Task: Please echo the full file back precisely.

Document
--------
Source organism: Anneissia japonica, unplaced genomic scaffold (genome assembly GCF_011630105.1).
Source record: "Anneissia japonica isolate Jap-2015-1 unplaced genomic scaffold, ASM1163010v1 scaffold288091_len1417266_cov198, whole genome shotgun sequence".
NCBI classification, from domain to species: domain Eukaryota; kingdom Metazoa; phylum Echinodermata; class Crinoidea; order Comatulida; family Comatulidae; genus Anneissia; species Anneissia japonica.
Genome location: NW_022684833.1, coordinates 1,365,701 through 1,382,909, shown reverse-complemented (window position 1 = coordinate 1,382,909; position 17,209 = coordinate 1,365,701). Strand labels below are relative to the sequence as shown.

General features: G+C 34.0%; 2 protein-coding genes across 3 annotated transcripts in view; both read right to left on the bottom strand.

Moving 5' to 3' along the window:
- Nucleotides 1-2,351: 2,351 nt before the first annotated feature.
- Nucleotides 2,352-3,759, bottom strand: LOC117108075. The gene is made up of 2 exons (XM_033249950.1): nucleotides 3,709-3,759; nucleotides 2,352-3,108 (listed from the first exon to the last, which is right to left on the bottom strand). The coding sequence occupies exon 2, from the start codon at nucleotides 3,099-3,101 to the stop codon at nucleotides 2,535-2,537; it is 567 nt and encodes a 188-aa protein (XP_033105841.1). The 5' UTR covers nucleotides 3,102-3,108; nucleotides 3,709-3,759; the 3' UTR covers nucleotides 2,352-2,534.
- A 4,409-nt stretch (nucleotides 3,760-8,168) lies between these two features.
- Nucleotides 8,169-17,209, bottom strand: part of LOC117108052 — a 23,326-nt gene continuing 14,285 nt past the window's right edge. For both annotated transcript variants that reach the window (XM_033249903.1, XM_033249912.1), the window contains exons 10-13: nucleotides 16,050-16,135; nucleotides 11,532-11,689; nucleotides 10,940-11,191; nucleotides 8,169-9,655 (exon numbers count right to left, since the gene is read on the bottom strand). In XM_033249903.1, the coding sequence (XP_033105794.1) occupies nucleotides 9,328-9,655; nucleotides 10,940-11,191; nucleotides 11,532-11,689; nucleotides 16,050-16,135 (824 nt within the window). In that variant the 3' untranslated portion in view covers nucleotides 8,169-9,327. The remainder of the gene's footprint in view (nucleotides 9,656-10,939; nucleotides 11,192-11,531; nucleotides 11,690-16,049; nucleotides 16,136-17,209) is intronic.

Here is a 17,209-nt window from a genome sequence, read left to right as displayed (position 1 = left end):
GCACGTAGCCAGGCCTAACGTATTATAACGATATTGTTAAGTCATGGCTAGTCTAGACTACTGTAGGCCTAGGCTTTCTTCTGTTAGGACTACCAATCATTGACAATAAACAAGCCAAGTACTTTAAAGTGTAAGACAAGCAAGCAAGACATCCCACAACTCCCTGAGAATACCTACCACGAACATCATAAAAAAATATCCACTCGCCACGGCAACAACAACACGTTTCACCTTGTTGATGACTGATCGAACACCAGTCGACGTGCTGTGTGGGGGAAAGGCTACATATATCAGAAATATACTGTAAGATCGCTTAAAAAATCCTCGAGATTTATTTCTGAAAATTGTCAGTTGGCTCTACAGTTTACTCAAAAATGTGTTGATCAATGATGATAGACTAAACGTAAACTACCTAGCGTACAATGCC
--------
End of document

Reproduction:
Source organism: Anneissia japonica, unplaced genomic scaffold (genome assembly GCF_011630105.1).
Source record: "Anneissia japonica isolate Jap-2015-1 unplaced genomic scaffold, ASM1163010v1 scaffold288091_len1417266_cov198, whole genome shotgun sequence".
NCBI classification, from domain to species: domain Eukaryota; kingdom Metazoa; phylum Echinodermata; class Crinoidea; order Comatulida; family Comatulidae; genus Anneissia; species Anneissia japonica.
Genome location: NW_022684833.1, coordinates 1,365,701 through 1,382,909, shown reverse-complemented (window position 1 = coordinate 1,382,909; position 17,209 = coordinate 1,365,701). Strand labels below are relative to the sequence as shown.

General features: G+C 34.0%; 2 protein-coding genes across 3 annotated transcripts in view; both read right to left on the bottom strand.

Moving 5' to 3' along the window:
- Nucleotides 1-2,351: 2,351 nt before the first annotated feature.
- Nucleotides 2,352-3,759, bottom strand: LOC117108075. The gene is made up of 2 exons (XM_033249950.1): nucleotides 3,709-3,759; nucleotides 2,352-3,108 (listed from the first exon to the last, which is right to left on the bottom strand). The coding sequence occupies exon 2, from the start codon at nucleotides 3,099-3,101 to the stop codon at nucleotides 2,535-2,537; it is 567 nt and encodes a 188-aa protein (XP_033105841.1). The 5' UTR covers nucleotides 3,102-3,108; nucleotides 3,709-3,759; the 3' UTR covers nucleotides 2,352-2,534.
- A 4,409-nt stretch (nucleotides 3,760-8,168) lies between these two features.
- Nucleotides 8,169-17,209, bottom strand: part of LOC117108052 — a 23,326-nt gene continuing 14,285 nt past the window's right edge. For both annotated transcript variants that reach the window (XM_033249903.1, XM_033249912.1), the window contains exons 10-13: nucleotides 16,050-16,135; nucleotides 11,532-11,689; nucleotides 10,940-11,191; nucleotides 8,169-9,655 (exon numbers count right to left, since the gene is read on the bottom strand). In XM_033249903.1, the coding sequence (XP_033105794.1) occupies nucleotides 9,328-9,655; nucleotides 10,940-11,191; nucleotides 11,532-11,689; nucleotides 16,050-16,135 (824 nt within the window). In that variant the 3' untranslated portion in view covers nucleotides 8,169-9,327. The remainder of the gene's footprint in view (nucleotides 9,656-10,939; nucleotides 11,192-11,531; nucleotides 11,690-16,049; nucleotides 16,136-17,209) is intronic.

Here is a 17,209-nt window from a genome sequence, read left to right as displayed (position 1 = left end):
GCACGTAGCCAGGCCTAACGTATTATAACGATATTGTTAAGTCATGGCTAGTCTAGACTACTGTAGGCCTAGGCTTTCTTCTGTTAGGACTACCAATCATTGACAATAAACAAGCCAAGTACTTTAAAGTGTAAGACAAGCAAGCAAGACATCCCACAACTCCCTGAGAATACCTACCACGAACATCATAAAAAAATATCCACTCGCCACGGCAACAACAACACGTTTCACCTTGTTGATGACTGATCGAACACCAGTCGACGTGCTGTGTGGGGGAAAGGCTACATATATCAGAAATATACTGTAAGATCGCTTAAAAAATCCTCGAGATTTATTTCTGAAAATTGTCAGTTGGCTCTACAGTTTACTCAAAAATGTGTTGATCAATGATGATAGACTAAACGTAAACTACCTAGCGTACAATGCC